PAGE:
Della smiled. “I’m sorry, Meredith. Where did you go just now?”
Mere blinked. A tear escaped and fled to the floor. Mere ignored it. “I always wondered why I wasn’t good enough,” she whispered faintly.
Confusion crossed Della’s face. This was a new development she had to explore. “Good enough for what, exactly?”
“Everything.” Mere’s eyes left Della’s face to stare at her own thighs instead. “Just, everything. I wasn’t good enough to die with the rest of them, I wasn’t good enough for my mom to stay, I wasn’t enough for Mrs. Firth, either. I’ve never been good enough.”
Her voice rose in crescendo as she spoke, but the last of her words sounded forced.
“I’ll never be good enough,” she said, her voice barely a whisper now.
It was Della’s turn to frown. Her age showed in the wrinkles that gathered in her face as she did. “That is not true, Meredith.”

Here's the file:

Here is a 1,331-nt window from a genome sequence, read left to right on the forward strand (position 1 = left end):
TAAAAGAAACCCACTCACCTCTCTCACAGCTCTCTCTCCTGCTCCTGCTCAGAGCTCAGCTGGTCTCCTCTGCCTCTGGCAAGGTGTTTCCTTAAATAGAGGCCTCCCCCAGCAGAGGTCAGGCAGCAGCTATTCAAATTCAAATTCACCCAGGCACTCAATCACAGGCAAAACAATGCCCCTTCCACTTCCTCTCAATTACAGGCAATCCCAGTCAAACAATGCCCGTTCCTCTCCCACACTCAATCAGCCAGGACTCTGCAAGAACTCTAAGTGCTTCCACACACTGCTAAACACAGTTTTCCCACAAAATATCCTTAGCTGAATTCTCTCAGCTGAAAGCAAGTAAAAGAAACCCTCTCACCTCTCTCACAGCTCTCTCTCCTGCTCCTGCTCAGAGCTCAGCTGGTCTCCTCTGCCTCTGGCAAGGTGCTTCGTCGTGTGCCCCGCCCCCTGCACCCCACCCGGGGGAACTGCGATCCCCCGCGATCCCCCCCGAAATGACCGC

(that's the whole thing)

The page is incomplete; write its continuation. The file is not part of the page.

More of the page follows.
“Then why am I still here, while everyone I loved is gone?”
The tears flowed freely now and left black trails of mascara in their wake. The tissue she’d dabbed her eyes with before laid in a crumpled mess at her feet. Years of pain echoed in that voice, the voice that belonged to a person too young to know this much pain.
Della sighed. As the court ordered therapist, she couldn’t afford to get caught up in this girl’s mess. After a year of therapy, they had come full circle again, right back to the beginning. She shook her head, hoping Mere didn’t notice. Her inability to move past this point made it difficult to work with her. Della had to make a decision.